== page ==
No political observer of American politics would dare dispute that Donald Trump’s presidential campaign was a unique phenomenon. One of the most distinguishing characteristics of his atypical candidacy was its unabashed bigotry, racism and xenophobia. Any narrative of the election that does not take into account Trump’s consistent appeals to the worst angels of human nature is inadequate. Also conspicuous and momentous was Trump’s abandonment of the traditional fiscal conservatism of the Republican Party. He professed his desire to transform the GOP into a “workers’ party,” vowed not to cut Social Security, and proposed a one trillion dollar infrastructure program. During the Republican primary, Trump vowed that he would “not let people die on the streets for lack of health care” and portrayed his opponents as the venal puppets of their donors.
Trump continued to cast himself as a tribune of the aggrieved (white) working class during the general election, castigating Democratic presidential nominee Hillary Clinton for her ties to the financial industry and her past support of trade deals. It is true, of course, that his stated policy positions were invariably vague, frequently nonsensical and occasionally contradictory. Standard anti-populist, right-wing policies such as massive tax cuts for corporations and the wealthy, as well as deregulation of the financial industry, were always a part of his platform. Nonetheless, Trump deviated from right-wing orthodoxy by affirming the role of government in the market and voicing limited support for social welfare programs. In the absence of a strong critique of Trump’s economic agenda from the left, a crucial voting bloc took his populist rhetoric at face value.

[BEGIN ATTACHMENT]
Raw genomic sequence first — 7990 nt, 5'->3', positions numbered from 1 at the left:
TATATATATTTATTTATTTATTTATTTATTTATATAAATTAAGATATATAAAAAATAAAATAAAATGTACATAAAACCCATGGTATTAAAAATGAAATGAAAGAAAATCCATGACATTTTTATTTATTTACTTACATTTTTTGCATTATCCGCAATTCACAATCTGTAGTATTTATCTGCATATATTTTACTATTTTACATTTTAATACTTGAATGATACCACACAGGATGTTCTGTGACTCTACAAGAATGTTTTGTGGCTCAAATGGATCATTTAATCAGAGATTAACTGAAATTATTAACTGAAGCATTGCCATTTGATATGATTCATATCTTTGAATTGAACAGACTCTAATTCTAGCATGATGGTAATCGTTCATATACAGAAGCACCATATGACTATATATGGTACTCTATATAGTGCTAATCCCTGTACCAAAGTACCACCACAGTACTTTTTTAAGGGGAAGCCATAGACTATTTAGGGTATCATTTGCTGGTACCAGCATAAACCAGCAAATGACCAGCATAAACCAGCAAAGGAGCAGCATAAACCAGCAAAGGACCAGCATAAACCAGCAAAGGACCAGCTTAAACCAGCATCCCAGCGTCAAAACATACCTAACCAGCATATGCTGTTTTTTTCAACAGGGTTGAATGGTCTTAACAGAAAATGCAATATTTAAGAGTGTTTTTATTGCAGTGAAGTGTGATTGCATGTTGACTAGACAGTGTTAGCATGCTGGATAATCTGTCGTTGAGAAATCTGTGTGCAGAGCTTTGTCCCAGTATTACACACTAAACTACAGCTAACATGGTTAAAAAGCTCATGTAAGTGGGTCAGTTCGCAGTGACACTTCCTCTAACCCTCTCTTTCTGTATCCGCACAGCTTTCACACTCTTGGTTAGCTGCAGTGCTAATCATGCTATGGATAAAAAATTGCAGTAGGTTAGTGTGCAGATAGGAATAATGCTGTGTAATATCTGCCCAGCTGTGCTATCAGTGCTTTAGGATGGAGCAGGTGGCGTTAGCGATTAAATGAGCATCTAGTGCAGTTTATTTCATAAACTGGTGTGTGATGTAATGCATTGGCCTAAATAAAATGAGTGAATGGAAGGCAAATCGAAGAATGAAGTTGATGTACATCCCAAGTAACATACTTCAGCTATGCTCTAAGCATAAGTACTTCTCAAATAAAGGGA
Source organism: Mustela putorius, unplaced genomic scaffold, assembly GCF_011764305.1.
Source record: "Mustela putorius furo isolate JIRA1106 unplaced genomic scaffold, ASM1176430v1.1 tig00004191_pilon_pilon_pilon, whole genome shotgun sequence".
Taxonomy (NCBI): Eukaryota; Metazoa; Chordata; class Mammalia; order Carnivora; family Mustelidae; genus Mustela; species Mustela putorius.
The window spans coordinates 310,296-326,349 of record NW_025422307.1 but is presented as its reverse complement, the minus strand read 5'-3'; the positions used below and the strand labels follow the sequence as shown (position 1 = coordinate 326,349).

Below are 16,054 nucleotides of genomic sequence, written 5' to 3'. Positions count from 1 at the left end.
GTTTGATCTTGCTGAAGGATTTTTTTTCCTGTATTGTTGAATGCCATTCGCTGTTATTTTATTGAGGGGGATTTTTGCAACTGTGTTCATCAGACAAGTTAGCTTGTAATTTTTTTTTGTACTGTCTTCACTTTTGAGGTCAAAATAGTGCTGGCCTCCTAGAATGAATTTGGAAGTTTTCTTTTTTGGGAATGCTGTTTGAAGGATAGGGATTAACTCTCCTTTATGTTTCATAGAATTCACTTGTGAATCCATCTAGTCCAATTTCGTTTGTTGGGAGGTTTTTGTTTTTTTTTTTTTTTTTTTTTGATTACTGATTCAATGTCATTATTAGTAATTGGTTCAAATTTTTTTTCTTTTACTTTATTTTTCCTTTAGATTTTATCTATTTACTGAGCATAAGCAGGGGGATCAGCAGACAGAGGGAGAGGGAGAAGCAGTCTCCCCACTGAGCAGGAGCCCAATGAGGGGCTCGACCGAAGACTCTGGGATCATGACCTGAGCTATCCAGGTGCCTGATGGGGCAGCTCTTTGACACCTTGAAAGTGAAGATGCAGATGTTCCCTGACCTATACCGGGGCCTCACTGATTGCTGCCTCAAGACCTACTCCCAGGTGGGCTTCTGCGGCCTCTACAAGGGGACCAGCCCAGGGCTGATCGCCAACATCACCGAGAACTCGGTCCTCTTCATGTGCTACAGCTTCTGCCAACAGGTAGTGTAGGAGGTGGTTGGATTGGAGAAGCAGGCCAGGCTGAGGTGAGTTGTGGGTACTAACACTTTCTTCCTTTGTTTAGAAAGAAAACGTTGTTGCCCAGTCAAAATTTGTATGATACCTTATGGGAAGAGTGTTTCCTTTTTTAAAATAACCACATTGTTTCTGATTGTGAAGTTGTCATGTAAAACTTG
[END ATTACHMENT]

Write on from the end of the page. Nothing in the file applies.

Trump’s message, tainted as it was by virulent prejudice, allowed the Republican nominee to split the Democratic coalition that twice propelled Barack Obama to victory. This coalition was comprised in part by white, non-college educated voters in communities across the Midwest buffeted by globalization and the neoliberal policies embraced by both parties. Trump’s promises of good jobs and his criticism of free trade and corporate and financial elites resonated with these voters, helping him to win Iowa, Michigan, Pennsylvania and Wisconsin, all of which Obama won in 2008 and 2012. While some center-left commentators have suggested that Trump’s open bigotry swayed these voters, no proof has been produced in favor of this proposition.